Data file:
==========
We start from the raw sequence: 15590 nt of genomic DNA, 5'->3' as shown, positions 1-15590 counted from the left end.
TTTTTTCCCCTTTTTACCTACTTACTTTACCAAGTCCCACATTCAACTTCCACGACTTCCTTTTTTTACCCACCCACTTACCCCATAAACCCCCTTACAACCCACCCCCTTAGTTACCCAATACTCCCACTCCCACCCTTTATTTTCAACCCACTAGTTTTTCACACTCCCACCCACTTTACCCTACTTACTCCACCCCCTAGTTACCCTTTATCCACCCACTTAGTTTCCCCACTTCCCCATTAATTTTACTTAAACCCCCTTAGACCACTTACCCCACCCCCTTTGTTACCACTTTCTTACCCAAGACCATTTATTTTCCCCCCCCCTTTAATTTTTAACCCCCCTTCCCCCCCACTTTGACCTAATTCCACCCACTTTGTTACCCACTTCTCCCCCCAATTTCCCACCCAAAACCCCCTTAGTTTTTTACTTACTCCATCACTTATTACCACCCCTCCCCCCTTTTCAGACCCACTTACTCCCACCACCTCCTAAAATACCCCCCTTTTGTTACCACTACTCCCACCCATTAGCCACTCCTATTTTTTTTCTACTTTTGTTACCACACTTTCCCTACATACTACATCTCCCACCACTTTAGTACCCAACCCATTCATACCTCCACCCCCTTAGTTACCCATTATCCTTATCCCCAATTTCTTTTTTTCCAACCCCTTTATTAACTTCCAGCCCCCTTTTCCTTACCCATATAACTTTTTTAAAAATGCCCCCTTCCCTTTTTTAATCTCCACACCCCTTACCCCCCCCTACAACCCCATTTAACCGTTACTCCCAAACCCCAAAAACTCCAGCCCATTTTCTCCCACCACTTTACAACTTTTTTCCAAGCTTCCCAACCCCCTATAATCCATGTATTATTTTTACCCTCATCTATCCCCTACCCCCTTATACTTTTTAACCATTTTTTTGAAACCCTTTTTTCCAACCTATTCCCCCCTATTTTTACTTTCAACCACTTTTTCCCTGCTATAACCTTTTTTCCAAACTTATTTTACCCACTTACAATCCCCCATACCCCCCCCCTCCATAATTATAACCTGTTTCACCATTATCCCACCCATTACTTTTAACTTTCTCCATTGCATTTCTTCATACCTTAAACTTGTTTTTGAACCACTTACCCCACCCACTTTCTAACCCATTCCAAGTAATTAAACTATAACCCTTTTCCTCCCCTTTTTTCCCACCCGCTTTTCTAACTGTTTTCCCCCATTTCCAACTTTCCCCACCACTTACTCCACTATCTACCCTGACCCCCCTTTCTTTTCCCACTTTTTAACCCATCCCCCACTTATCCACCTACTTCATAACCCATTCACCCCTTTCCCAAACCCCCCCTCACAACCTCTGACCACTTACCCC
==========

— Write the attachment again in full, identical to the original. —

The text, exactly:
We start from the raw sequence: 15590 nt of genomic DNA, 5'->3' as shown, positions 1-15590 counted from the left end.
TTTTTTCCCCTTTTTACCTACTTACTTTACCAAGTCCCACATTCAACTTCCACGACTTCCTTTTTTTACCCACCCACTTACCCCATAAACCCCCTTACAACCCACCCCCTTAGTTACCCAATACTCCCACTCCCACCCTTTATTTTCAACCCACTAGTTTTTCACACTCCCACCCACTTTACCCTACTTACTCCACCCCCTAGTTACCCTTTATCCACCCACTTAGTTTCCCCACTTCCCCATTAATTTTACTTAAACCCCCTTAGACCACTTACCCCACCCCCTTTGTTACCACTTTCTTACCCAAGACCATTTATTTTCCCCCCCCCTTTAATTTTTAACCCCCCTTCCCCCCCACTTTGACCTAATTCCACCCACTTTGTTACCCACTTCTCCCCCCAATTTCCCACCCAAAACCCCCTTAGTTTTTTACTTACTCCATCACTTATTACCACCCCTCCCCCCTTTTCAGACCCACTTACTCCCACCACCTCCTAAAATACCCCCCTTTTGTTACCACTACTCCCACCCATTAGCCACTCCTATTTTTTTTCTACTTTTGTTACCACACTTTCCCTACATACTACATCTCCCACCACTTTAGTACCCAACCCATTCATACCTCCACCCCCTTAGTTACCCATTATCCTTATCCCCAATTTCTTTTTTTCCAACCCCTTTATTAACTTCCAGCCCCCTTTTCCTTACCCATATAACTTTTTTAAAAATGCCCCCTTCCCTTTTTTAATCTCCACACCCCTTACCCCCCCCTACAACCCCATTTAACCGTTACTCCCAAACCCCAAAAACTCCAGCCCATTTTCTCCCACCACTTTACAACTTTTTTCCAAGCTTCCCAACCCCCTATAATCCATGTATTATTTTTACCCTCATCTATCCCCTACCCCCTTATACTTTTTAACCATTTTTTTGAAACCCTTTTTTCCAACCTATTCCCCCCTATTTTTACTTTCAACCACTTTTTCCCTGCTATAACCTTTTTTCCAAACTTATTTTACCCACTTACAATCCCCCATACCCCCCCCCTCCATAATTATAACCTGTTTCACCATTATCCCACCCATTACTTTTAACTTTCTCCATTGCATTTCTTCATACCTTAAACTTGTTTTTGAACCACTTACCCCACCCACTTTCTAACCCATTCCAAGTAATTAAACTATAACCCTTTTCCTCCCCTTTTTTCCCACCCGCTTTTCTAACTGTTTTCCCCCATTTCCAACTTTCCCCACCACTTACTCCACTATCTACCCTGACCCCCCTTTCTTTTCCCACTTTTTAACCCATCCCCCACTTATCCACCTACTTCATAACCCATTCACCCCTTTCCCAAACCCCCCCTCACAACCTCTGACCACTTACCCC